A new paper from the Brookings Institute examining models of public spending on early childhood points to another issue inextricably connected to the well-being of children and families. It states “…family support in the form of putting more money in the pockets of low-income parents produces substantially larger gains in children’s school achievement per dollar of expenditure than a year of preschool, participation in Head Start, or class size reduction in the early grades.”

That makes sense to me. Social factors such as income inequality, lack of support for new parents, the gender pay gap, and others stand to have a much larger impact on quality of life for everyone, including children. Should we make sure all children who need it have access to excellent child care and schooling? Of course, but pushing universal preschool and ignoring the bigger picture, which might include paid leave for new parents, economic security, and health care for all, is short-sighted.

Also of utmost importance is paying attention to the research on play and how children learn, and respecting their vital, creative young minds, something that becomes very difficult for teachers in an environment that measures achievement through standardized test scores.

Which brings me full circle to my original story. As the adult in the room who didn’t have to check off boxes for educational attainment, I was free to appreciate the boy with the boulder’s creative license and obvious love for his special object without having to worry about “teaching” him anything. Once I chose homeschooling, I took responsibility for my children’s education, but I could still prioritize trusting, respecting, and nurturing their innate ability and desire to learn.

That’s what I’d like for all children, regardless of how they’re educated. That boy from my daughter’s kindergarten class would be an adult now, thirty something years old. Wherever he may be, I hope he still has his boulder.

 

 

 

Is that cute enough for you?

This week I read about Hilde Kate Lysiak, the journalist behind the Orange Street News. She’s nine years old, reports on news in her Pennsylvania community, and is currently getting her fifteen minutes of fame due to her coverage of a neighborhood murder (a scoop, by the way).

Some folks think it’s inappropriate for a child of her age to be reporting on such serious material. Seems to me that Lysiak is up to the task. I loved watching her rebut her critics, signing off with the defiant rhetorical question, “Is that cute enough for you?”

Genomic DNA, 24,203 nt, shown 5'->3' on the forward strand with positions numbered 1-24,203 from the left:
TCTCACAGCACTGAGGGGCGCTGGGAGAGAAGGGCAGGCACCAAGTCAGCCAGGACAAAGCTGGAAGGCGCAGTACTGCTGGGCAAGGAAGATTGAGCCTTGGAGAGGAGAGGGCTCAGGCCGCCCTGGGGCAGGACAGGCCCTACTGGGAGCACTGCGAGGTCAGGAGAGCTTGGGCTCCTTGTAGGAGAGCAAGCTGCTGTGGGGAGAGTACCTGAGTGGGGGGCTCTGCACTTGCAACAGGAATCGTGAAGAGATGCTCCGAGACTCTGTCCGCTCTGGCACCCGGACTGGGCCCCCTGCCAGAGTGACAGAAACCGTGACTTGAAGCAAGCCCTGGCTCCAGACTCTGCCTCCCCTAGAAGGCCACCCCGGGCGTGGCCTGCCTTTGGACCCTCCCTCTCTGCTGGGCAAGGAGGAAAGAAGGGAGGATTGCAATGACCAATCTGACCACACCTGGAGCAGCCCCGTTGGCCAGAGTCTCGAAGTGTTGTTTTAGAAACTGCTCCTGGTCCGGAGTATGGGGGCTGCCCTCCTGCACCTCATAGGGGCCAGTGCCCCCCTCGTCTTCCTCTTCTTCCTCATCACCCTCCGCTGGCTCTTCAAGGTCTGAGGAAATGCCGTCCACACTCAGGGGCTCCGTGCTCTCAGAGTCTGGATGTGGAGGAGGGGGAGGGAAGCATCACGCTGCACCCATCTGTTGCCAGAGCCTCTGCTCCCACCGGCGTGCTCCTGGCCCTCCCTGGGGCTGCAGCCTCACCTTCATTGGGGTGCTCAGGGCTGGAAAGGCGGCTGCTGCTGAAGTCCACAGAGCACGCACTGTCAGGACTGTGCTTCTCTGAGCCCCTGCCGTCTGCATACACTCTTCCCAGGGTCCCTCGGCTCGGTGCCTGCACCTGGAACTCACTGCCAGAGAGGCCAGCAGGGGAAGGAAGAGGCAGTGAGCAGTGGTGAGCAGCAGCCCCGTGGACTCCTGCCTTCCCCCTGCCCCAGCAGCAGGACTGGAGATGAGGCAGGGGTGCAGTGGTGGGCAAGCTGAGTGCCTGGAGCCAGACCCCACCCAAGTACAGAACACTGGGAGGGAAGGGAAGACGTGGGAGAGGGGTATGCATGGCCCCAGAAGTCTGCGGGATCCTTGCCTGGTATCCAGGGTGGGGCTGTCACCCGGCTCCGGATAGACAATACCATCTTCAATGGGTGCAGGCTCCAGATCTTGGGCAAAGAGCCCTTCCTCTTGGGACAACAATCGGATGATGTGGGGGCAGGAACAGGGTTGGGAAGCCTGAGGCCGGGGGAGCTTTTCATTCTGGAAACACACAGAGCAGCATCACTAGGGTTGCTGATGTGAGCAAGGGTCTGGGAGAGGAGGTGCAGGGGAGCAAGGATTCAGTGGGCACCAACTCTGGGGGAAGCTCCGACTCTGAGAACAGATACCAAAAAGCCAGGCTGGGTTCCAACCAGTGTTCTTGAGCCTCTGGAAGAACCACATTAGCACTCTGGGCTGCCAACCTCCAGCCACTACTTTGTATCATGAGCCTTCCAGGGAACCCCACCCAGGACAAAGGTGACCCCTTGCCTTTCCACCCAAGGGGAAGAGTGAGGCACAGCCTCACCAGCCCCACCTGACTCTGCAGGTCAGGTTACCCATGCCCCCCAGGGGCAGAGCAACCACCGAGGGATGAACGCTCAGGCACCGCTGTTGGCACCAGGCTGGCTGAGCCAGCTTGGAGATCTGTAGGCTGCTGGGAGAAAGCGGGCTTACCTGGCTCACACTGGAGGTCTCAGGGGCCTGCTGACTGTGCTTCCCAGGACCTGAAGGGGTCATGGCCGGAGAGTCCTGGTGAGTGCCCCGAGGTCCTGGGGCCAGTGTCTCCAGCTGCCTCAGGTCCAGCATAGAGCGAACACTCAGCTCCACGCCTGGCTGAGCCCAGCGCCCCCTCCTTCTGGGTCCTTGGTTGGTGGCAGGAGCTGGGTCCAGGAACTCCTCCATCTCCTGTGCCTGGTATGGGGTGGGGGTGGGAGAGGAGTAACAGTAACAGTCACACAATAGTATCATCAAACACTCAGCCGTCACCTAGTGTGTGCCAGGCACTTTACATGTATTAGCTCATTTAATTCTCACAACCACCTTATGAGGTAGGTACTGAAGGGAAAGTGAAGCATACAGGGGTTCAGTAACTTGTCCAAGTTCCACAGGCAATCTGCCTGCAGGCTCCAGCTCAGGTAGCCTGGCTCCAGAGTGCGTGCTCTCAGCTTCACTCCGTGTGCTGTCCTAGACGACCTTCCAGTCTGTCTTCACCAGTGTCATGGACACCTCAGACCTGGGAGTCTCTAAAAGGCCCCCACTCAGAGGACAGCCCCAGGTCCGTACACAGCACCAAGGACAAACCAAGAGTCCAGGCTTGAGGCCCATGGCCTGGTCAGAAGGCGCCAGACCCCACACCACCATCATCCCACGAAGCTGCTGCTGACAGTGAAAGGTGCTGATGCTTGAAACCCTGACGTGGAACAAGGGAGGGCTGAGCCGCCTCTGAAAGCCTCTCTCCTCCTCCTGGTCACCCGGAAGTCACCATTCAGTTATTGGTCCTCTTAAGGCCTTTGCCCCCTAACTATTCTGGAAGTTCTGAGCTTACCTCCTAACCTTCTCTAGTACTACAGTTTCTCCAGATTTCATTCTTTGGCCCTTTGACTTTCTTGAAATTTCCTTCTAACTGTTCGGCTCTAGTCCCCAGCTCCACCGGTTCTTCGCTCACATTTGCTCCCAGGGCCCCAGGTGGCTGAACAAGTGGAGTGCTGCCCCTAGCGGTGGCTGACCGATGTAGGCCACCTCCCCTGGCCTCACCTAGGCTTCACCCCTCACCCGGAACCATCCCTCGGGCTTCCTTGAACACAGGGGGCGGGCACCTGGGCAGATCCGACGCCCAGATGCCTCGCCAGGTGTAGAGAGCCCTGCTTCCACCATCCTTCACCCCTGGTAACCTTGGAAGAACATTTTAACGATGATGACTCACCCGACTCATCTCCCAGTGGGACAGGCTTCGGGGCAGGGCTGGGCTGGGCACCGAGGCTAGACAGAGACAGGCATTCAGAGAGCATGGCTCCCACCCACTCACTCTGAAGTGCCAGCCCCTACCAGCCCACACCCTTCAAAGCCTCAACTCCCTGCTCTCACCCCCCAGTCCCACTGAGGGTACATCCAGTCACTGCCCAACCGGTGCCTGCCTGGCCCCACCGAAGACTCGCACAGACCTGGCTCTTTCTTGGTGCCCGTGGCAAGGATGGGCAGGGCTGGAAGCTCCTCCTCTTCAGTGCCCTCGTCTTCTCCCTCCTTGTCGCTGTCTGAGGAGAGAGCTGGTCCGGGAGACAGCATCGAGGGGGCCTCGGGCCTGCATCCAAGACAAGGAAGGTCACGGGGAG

I also love that her 12-year-old sister filmed the video, and that the two work together on the Orange Street News. This reminds me of my own daughters and their younger days of collaborating on their own serious work, from living room puppet shows to Shakespeare productions.

It was no surprise to me to find out that Lysiak is homeschooled. According to the New York Times article, Lysiak’s parents “gave their daughters the freedom to pursue their passions under the theory that when they are engaged, they learn.”

While the debate over whether she is a “real” journalist rages on, Lysiak continues to focus on doing what she loves best–chasing news stories. Of the media whirlwhind she said, “I feel I’m getting the attention for my age, not my work.” Clearly, she’s no fool. Her work is what’s important to her, which is why the criticism doesn’t faze her and the celebrity doesn’t distract her.

The story brought home to me why another article I read recently, “Picasso was wrong. Your child is not an artist.” by Sebastian Smee bothered me. I see Smee’s point, but I think what he’s talking about is the fawning and empty praise adults so often lavish on kids. That’s quite different from the satisfaction kids can derive from doing real work they care about, whether it be reporting, creating art, or some other chosen pursuit.

In order for kids to be able to become passionate about and pursue real work, we adults have to support and believe in them, and give them the space and freedom to do it.

 

Homeschooling without polarization

This morning I came across a new book written by Michael Kenmore, a homeschooled adult. It purports to be a neutral analysis of homeschooling by someone with firsthand knowledge of growing up outside of school.

I really want to read the book. I think homeschooled adults can have valuable perspectives we should all look at. I remember how much I appreciated hearing the young adults in Peter Kowalke’s film Grown Without Schooling talk about their lives.

Kenmore’s book is called Homeschooling Without Harm. That doesn’t sound so neutral, but I forged ahead, anyway, and read this in the book’s intro: “In most cases, homeschooling just benefits parents—individuals who can indulge in their overprotective tendencies while convincing themselves that their children are better off because of it. In reality, these parents are probably setting their kids on a path to hate them and themselves.”